Mix up a couple of ounces of citric acid powder with two quarts of clean water. Pour this water into a small pump spray bottle, and you're ready to go. If flies are an issue, pull the game bags off as you work on each piece. Flies don't like the acid, so it's unlikely they will land on the meat while you are spraying it. But if you take all the bags off before you start spraying, flies are going to land and lay eggs on untreated meat while your attention is elsewhere. So it's best to do one bag at a time. Completely spray the surface of the meat and let it dry as much as possible before re-bagging it. The dry surface will go a long way toward inhibiting the spread of bacteria. If possible, build a smoky fire at one end of the meat cache , so the smoke drifts over the meat (don't use spruce; it leaves a resin on the meat). Flies can't stand the smoke and will leave your unbagged meat alone. This gives it a chance to dry without the bags. Once you are finished, put the bags back on the meat and leave it alone. In most cases you will not have to spray it again for the rest of the hunt, however you should still monitor it every day. If you discover a slick surface on the meat, you are feeling the waste products of billions of bacteria multiplying on the meat, and an additional application of citric acid spray is warranted.
Some hunters treat their game bags with citric acid solution before the hunt in an attempt to keep flies from landing on the bags. To a large extent this is unneccessary, as the bags themselves keep flies from getting to the meat. Who cares if flies lay eggs on the bags, as long as the eggs cannot get to the meat? On the other hand, some meat processors will not let meat through the door if fly eggs are on the outside of the bags. The bottom line? If you're processing it yourself don't worry about it. If you're sending it to a processor, either remove the eggs, spray the bags ahead of time, or use smoke to keep flies off the bags in the field.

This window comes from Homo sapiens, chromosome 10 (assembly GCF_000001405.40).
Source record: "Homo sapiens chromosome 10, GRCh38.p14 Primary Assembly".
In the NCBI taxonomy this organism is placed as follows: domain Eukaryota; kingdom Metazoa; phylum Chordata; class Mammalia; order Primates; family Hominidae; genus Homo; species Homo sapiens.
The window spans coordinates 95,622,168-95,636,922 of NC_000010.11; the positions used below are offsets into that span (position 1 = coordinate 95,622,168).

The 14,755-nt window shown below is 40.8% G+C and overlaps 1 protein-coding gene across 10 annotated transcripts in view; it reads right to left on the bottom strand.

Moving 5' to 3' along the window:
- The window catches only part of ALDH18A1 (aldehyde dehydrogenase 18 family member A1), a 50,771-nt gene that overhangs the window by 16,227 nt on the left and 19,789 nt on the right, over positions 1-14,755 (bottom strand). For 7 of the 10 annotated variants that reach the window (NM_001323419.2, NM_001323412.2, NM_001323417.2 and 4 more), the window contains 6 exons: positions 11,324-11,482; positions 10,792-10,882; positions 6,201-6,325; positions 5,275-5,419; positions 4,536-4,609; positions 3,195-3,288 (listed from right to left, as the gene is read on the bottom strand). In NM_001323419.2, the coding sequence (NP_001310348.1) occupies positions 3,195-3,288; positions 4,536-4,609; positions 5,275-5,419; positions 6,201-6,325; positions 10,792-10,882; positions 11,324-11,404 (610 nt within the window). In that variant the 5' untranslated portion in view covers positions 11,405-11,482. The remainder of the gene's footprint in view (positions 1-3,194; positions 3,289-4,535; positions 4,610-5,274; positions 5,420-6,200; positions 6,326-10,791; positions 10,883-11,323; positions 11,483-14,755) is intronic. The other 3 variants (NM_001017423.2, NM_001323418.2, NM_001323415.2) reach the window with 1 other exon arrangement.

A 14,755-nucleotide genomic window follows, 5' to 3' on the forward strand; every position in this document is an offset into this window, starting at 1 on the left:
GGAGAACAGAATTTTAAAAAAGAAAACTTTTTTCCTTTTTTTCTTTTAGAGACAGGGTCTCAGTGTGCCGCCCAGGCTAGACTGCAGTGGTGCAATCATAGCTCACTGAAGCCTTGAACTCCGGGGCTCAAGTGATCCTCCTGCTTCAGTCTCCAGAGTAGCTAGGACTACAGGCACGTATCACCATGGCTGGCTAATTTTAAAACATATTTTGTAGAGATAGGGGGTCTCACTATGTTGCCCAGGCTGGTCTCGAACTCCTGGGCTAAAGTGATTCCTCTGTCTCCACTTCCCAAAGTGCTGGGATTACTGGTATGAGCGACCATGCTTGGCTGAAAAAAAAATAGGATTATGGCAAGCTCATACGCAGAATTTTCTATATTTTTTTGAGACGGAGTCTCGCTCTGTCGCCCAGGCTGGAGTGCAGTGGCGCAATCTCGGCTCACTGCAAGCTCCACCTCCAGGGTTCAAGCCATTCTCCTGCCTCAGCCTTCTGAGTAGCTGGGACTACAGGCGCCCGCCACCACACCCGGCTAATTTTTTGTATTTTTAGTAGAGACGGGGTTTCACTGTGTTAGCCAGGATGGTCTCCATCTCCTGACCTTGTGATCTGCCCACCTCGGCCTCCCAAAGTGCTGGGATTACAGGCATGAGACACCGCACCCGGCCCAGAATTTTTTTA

Wet or damp game meat is a prime candidate for bacterial spoilage, yet keeping the meat dry is a real challenge on some hunts. Heavy rain, loading meat in and out of rafts, and other environmental factors can harm your efforts. But it can be done, even in the most demanding conditions, with some advance preparation. Here are some tips.
Keeping game meat cool is an excellent way to prevent bacterial spoilage, and it is the only way to prevent bone sour. If you're able to hang your meat, hang it so the bags are not touching each other. This allows good air circulation, which also facilitates drying. Float hunters can hang meat near the river, where there is nearly always a breeze and the air temperature is a few degrees cooler. When you tarp your meat cache, use a tarp that's silver on one side. Position the tarp with the silver side facing up, to reflect heat. Darker tarps like the blue, green, or camouflage ones absorb heat and trap it under the tarp. Tie your tarp edges high enough to allow good airflow, but low enough to prevent rain from blowing up under them. On warm sunny days, consider lifting the shady side of your tarp to create better airflow while still shading the meat.
If you're float hunting, consider placing antlers or brush atop the meat before securing your tarp in the boat. Secure the tarp in a manner that allows air to flow from one end of the tarp to the other, unimpeded.
In rare conditions it is not possible to get the meat cooled down to the optimal 55º F that you really need. In those cases, particularly when it climbs to much over 65º F, you could be in real trouble. Your best option is to get the meat out of the field and into a processor as soon as possible. If you're float hunting, that can be a real problem if your take-out is several days away. In those cases, cooling the meat in water is about the only trick left. Here's how to do it.